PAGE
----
Ornitholestes (Ornitholestes): description, characteristics, photos

Ornitholests were small carnivorous dinosaurs that led a gregarious life; they probably ate mostly carrion. In addition, their diet included insects and other small animals, including possibly early bird species.  They could also eat eggs, as hinted at by their name, which literally means “robbing birds”.

Ornitholests were a type of dinosaur that lived during the late Jurassic period in what is now North America. They lived about 150 million years ago.

miniature predators

By the standards of dinosaurs, ornitholests were very small, but nevertheless they are classified as predators. Scientists have established this by the powerful jaws and sharp teeth of the petrified skeletons of ornitholests.

Ornitholest got its name, meaning “one who robs birds”, in 1903, when the first bones of this dinosaur species were found in the USA. The remains found near the skeleton of the ornitholes indicated that he probably fed on various small creatures.

The forelimbs of the ornitholest, judging by their structure, were perfectly adapted for grasping various objects. Probably, with their help, the ornitholes could take and lift even round objects for example, eggs that he intended to eat.

Perhaps the ornitholest could also catch and eat birds that recently appeared on Earth in the process of evolution. In addition, he apparently ate carrion. Thus, this small predator had a rather diverse menu.

For a carnivorous creature, the head of an ornitholelest was rather small. Another strange feature was a small protrusion or ridge located above the nostrils of the ornitholest. No one can say with certainty whether this protrusion was in individuals of both sexes or was a distinctive feature of males. We can only speculate.

thin-boned skeleton

The remains of this predator have been found quite a bit (the bones of small dinosaurs most often break and crumble shortly after death), but it has been definitely established that the skeleton of the ornitholeles is very similar to the skeletons of other coelurosaurs the family to which the dinosaurs that lived on Earth belonged in the late Jurassic period. All coelurosaurs had light, flexible bodies, rather long necks, thin legs, and three-toed feet.

Long tails helped coelurosaurs maintain their balance while chasing prey, when the hunter often had to change direction abruptly.

The hip of coelurosaurs consisted of three bones, each of which moved in a different direction than the other two. Therefore, scientists call them “saurishians”, which means lizards. Their pelvic structure is the same as that of modern crocodiles, and the pubic bone protrudes downward and forward (as seen in this illustration). In another variety of dinosaurs “ornithisans”, or “birds” these two bones are parallel, that is, they are directed in one direction.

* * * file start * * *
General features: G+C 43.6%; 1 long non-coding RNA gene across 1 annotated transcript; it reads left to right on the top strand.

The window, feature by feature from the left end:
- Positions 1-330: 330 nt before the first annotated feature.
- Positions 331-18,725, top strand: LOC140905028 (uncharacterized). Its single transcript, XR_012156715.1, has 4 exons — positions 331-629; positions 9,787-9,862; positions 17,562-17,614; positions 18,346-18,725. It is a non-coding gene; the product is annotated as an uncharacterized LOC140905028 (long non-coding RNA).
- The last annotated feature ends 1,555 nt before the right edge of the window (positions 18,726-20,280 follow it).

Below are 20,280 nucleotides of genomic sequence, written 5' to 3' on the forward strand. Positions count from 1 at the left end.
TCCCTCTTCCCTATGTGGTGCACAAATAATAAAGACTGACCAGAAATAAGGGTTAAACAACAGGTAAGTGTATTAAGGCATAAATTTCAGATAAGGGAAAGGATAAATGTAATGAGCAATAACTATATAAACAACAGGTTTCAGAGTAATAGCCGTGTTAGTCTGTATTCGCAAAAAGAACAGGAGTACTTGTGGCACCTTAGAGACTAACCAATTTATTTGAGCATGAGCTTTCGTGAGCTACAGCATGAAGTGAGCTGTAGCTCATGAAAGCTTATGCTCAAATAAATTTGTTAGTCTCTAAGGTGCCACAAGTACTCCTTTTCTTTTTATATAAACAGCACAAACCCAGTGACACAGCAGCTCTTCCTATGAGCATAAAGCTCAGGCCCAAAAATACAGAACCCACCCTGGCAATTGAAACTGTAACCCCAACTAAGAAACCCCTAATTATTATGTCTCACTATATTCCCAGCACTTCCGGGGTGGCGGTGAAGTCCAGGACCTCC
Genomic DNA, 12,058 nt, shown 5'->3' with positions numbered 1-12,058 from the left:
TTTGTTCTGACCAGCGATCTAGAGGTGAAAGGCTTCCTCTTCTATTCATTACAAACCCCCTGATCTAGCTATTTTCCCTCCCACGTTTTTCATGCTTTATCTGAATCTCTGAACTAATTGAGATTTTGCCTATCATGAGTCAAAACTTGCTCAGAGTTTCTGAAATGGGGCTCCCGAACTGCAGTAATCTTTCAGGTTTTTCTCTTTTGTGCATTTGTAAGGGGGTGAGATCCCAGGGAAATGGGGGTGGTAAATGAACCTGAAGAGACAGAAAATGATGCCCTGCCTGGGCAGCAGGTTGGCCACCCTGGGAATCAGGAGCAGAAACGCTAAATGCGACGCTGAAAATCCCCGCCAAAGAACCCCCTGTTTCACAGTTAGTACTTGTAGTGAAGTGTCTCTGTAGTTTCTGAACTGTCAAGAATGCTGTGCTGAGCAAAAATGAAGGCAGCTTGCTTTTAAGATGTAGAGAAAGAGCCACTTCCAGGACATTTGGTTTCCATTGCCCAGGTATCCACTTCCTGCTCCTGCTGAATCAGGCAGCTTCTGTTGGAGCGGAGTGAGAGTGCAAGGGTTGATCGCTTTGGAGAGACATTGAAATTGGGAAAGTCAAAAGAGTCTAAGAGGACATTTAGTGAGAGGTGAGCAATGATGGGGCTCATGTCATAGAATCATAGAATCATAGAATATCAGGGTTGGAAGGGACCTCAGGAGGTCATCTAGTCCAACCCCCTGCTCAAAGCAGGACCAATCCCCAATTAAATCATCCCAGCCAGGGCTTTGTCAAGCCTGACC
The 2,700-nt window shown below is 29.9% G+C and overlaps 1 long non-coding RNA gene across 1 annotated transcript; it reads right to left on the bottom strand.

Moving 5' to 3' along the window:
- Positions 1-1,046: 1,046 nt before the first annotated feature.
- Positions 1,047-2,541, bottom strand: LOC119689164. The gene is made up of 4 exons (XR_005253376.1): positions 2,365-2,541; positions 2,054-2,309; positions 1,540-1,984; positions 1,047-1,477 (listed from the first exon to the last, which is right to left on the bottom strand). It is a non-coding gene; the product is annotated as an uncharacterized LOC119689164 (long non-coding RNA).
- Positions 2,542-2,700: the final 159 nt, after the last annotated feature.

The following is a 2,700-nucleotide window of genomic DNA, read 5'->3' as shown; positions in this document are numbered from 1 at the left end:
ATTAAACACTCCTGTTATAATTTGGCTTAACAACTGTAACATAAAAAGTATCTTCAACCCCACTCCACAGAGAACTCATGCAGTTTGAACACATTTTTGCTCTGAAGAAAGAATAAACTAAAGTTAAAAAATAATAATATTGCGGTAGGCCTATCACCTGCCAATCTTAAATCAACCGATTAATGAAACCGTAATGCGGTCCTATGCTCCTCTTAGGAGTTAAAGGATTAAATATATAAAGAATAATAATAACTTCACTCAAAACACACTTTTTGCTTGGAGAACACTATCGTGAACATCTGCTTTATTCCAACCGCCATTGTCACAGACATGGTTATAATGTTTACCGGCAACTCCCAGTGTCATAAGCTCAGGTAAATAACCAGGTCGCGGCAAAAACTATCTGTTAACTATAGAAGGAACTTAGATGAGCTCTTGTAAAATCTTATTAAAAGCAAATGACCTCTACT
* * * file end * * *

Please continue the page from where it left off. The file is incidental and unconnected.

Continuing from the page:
No one can accurately determine the cause of such a sharp difference in the structure of the pelvic bones for different types of dinosaurs. This could happen because the smaller mobile dinosaurs quickly moved by wider steps, which led to the corresponding structure of the pelvis.

Notice the difference

Representatives of the Kiseworosaur family were so similar that in the past, even scientists often could not distinguish their skeletons. But in 1980, almost 80 years after the bones of the ornithols were found for the first time, scientists found that this type of dinosaurs has some characteristic features that distinguish them from other targets: firstly, the ornitholis has a relatively small head; secondly, the front limbs are longer than that of his other relatives.

The hands of the forelimbs also had their own distinctive features: each had two very long clawed fingers of approximately the same length and one shorter, opposing finger, which could bend inward just like a human thumb. This finger came in very handy when capturing prey by the ornitholest.

The ornitholelest had more teeth than other coelurosaurs, and its bite was probably more powerful. His lower jaw was extremely strong and deep. The flexible neck allowed the ornitholestus to easily grab a small victim, which he killed by plunging razor-sharp teeth into it.

But the ornitholest itself could sometimes become a victim of a larger predator, a hunter for easy prey. Some scientists believe that, due to their small size, the ornitholest could sometimes eat the remains of a meal of larger predators, snooping under their feet and remaining unnoticed.

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